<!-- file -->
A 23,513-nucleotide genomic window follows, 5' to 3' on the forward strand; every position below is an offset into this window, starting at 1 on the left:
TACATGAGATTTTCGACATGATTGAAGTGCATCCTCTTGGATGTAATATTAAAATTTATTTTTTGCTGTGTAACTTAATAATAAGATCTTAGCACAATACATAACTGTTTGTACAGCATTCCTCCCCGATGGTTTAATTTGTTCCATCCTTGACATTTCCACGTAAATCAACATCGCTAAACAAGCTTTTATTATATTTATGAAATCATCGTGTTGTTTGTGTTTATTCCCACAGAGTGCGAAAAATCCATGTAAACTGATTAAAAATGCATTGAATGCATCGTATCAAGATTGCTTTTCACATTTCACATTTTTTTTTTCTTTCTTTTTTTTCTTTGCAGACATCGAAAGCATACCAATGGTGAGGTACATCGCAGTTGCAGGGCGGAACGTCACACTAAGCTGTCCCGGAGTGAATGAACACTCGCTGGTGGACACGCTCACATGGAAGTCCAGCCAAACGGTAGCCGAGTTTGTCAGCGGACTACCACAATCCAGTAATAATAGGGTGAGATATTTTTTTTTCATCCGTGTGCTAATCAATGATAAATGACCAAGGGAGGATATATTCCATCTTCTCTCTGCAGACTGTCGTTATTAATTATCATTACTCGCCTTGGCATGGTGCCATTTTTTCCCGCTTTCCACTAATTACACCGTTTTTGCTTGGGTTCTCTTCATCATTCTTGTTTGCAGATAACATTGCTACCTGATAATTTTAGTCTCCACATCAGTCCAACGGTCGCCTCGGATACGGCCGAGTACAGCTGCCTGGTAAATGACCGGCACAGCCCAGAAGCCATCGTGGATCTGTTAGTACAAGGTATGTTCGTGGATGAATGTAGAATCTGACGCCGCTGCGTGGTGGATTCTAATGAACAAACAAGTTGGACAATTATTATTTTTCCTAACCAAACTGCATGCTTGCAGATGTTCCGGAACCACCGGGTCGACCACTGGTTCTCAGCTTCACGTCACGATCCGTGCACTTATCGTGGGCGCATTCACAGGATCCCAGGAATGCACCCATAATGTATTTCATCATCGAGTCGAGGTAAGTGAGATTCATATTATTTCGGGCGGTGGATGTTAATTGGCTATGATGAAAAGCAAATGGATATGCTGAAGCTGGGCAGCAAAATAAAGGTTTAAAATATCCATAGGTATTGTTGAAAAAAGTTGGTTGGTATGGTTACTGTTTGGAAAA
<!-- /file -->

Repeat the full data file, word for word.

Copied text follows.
A 23,513-nucleotide genomic window follows, 5' to 3' on the forward strand; every position below is an offset into this window, starting at 1 on the left:
TACATGAGATTTTCGACATGATTGAAGTGCATCCTCTTGGATGTAATATTAAAATTTATTTTTTGCTGTGTAACTTAATAATAAGATCTTAGCACAATACATAACTGTTTGTACAGCATTCCTCCCCGATGGTTTAATTTGTTCCATCCTTGACATTTCCACGTAAATCAACATCGCTAAACAAGCTTTTATTATATTTATGAAATCATCGTGTTGTTTGTGTTTATTCCCACAGAGTGCGAAAAATCCATGTAAACTGATTAAAAATGCATTGAATGCATCGTATCAAGATTGCTTTTCACATTTCACATTTTTTTTTTCTTTCTTTTTTTTCTTTGCAGACATCGAAAGCATACCAATGGTGAGGTACATCGCAGTTGCAGGGCGGAACGTCACACTAAGCTGTCCCGGAGTGAATGAACACTCGCTGGTGGACACGCTCACATGGAAGTCCAGCCAAACGGTAGCCGAGTTTGTCAGCGGACTACCACAATCCAGTAATAATAGGGTGAGATATTTTTTTTTCATCCGTGTGCTAATCAATGATAAATGACCAAGGGAGGATATATTCCATCTTCTCTCTGCAGACTGTCGTTATTAATTATCATTACTCGCCTTGGCATGGTGCCATTTTTTCCCGCTTTCCACTAATTACACCGTTTTTGCTTGGGTTCTCTTCATCATTCTTGTTTGCAGATAACATTGCTACCTGATAATTTTAGTCTCCACATCAGTCCAACGGTCGCCTCGGATACGGCCGAGTACAGCTGCCTGGTAAATGACCGGCACAGCCCAGAAGCCATCGTGGATCTGTTAGTACAAGGTATGTTCGTGGATGAATGTAGAATCTGACGCCGCTGCGTGGTGGATTCTAATGAACAAACAAGTTGGACAATTATTATTTTTCCTAACCAAACTGCATGCTTGCAGATGTTCCGGAACCACCGGGTCGACCACTGGTTCTCAGCTTCACGTCACGATCCGTGCACTTATCGTGGGCGCATTCACAGGATCCCAGGAATGCACCCATAATGTATTTCATCATCGAGTCGAGGTAAGTGAGATTCATATTATTTCGGGCGGTGGATGTTAATTGGCTATGATGAAAAGCAAATGGATATGCTGAAGCTGGGCAGCAAAATAAAGGTTTAAAATATCCATAGGTATTGTTGAAAAAAGTTGGTTGGTATGGTTACTGTTTGGAAAA